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(canton of Fécamp, Seine-Maritime)

Abbey church of the Trinity

    The first monastic establishment in Fécamp dates from the 7th century. It was burned down by the Normans in c. 842, and was restored by Duke William Longsword and above all under Duke Richard I, who, at the end of his reign in c. 990, had a vast church built. His son Richard II confirmed ducal favour upon the abbey and appointed the reforming monk William of Volpiano as abbot. The establishment of the ducal palace close to the abbey and the actions of the new abbot placed Fécamp in the elite of Norman abbeys. Richard I's chapel was replaced by a Romanesque abbey church built during the rule of Abbot William of Rots (1082-1108). This was largely destroyed by a fire in 1168. Two surviving Romanesque chapels enable a reconstruction of the choir with ambulatory and radiating chapels which were fairly uncommon in Normandy. The sculpted elements from the Romanesque period bear a great resemblance to the art of the illuminated manuscripts practised in the abbey's scriptorium.The sculpted bas-reliefs of scenes from the life of Christ preserved in the choir are from a later period than the Romanesque. They were probably part of the tomb in which Henry II Plantagenet deposited the remains of Dukes Richard I and Richard II in 1162, thereby marking his affinity with the Norman dynasty and with one of its principle sanctuaries.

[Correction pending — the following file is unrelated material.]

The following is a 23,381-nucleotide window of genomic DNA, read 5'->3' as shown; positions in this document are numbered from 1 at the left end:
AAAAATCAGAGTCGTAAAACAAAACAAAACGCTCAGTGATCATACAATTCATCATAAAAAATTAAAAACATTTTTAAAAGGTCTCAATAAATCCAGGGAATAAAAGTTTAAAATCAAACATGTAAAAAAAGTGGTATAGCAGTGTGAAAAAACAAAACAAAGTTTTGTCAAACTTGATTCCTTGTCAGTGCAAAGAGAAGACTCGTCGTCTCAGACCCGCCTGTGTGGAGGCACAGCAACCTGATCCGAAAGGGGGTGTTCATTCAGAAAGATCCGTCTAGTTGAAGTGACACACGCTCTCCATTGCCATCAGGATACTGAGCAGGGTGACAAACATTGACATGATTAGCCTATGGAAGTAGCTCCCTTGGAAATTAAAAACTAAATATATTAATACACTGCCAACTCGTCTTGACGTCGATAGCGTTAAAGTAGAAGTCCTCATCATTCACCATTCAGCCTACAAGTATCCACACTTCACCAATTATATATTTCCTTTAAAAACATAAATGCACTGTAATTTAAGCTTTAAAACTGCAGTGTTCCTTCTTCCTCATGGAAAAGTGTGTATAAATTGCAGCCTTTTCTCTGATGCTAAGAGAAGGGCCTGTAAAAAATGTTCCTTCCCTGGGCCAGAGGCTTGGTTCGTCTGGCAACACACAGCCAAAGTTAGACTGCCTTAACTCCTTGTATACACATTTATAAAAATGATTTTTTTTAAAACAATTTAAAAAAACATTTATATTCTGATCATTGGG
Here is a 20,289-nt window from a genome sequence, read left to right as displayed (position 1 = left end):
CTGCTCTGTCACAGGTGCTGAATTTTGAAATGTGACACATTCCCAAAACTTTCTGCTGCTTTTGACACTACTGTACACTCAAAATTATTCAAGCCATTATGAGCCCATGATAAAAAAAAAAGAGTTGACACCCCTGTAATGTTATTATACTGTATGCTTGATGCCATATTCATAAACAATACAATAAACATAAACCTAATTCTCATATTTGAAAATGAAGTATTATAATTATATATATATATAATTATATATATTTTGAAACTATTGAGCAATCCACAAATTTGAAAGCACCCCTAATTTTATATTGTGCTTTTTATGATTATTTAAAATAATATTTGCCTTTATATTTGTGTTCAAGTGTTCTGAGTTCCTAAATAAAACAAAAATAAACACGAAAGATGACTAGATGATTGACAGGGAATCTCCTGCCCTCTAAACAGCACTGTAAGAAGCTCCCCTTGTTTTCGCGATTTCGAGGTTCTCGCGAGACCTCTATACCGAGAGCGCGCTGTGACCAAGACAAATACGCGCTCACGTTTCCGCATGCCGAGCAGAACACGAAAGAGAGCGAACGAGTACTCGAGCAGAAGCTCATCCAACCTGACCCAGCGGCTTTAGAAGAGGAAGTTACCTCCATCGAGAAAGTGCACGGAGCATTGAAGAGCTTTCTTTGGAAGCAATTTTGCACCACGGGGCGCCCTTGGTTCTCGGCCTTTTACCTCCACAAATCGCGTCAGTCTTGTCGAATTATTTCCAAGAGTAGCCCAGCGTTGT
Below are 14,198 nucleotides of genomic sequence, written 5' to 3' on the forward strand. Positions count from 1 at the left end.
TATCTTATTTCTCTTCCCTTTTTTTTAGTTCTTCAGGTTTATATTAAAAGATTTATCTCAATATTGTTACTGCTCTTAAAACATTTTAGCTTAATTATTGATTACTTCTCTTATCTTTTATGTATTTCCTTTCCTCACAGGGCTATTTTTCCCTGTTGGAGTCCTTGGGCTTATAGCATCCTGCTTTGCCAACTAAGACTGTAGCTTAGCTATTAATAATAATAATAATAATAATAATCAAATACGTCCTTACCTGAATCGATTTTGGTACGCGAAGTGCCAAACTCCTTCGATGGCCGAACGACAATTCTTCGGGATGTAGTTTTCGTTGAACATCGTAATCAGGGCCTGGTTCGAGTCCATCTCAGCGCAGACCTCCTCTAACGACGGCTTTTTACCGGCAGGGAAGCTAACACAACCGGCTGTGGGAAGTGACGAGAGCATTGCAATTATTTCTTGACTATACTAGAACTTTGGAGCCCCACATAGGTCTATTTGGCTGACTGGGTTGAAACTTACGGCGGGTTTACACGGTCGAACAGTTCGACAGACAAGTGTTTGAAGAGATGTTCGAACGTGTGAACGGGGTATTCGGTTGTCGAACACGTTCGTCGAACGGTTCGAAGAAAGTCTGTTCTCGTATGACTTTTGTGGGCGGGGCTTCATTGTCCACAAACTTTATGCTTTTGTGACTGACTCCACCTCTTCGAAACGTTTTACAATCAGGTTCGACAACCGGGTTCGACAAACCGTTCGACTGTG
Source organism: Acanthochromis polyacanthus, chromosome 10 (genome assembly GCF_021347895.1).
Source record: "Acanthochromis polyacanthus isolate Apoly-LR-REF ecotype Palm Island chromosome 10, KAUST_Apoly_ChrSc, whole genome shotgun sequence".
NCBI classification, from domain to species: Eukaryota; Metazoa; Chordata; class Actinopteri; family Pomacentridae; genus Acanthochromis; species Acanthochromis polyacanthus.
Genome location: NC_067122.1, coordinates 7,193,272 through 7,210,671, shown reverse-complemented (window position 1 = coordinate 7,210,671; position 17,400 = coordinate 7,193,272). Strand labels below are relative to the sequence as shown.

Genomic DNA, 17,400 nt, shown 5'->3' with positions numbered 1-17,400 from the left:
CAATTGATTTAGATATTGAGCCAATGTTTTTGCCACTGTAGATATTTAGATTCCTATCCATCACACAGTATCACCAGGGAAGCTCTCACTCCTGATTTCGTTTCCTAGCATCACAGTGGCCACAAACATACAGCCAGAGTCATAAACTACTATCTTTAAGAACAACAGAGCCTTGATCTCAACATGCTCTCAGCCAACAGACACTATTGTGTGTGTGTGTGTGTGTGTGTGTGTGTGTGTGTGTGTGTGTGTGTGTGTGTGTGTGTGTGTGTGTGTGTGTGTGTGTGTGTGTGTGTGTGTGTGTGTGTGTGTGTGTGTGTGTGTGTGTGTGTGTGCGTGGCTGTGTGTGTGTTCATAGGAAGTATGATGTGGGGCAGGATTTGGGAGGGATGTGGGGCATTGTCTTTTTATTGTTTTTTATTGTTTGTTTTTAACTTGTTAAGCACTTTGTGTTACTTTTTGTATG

- Brockhaus, Katrin. - La genèse architecturale de l'église de la Sainte-Trinité de Fécamp , Tabularia, 2003 (
- Dictionnaire des églises de France. - Paris : Robert Laffont, 1968, IVb, p. 71-73
- Musset, Lucien. - Normandie romane : Haute-Normandie. - La Pierre-Qui-Vire, Zodiaque, 1987, II, p. 26-27
- Bellamy, David ; Pouge, Françoise. - L'abbatiale de la Trinité de Fécamp. - Condé-sur-Noireau, Ch. Corlet, 1992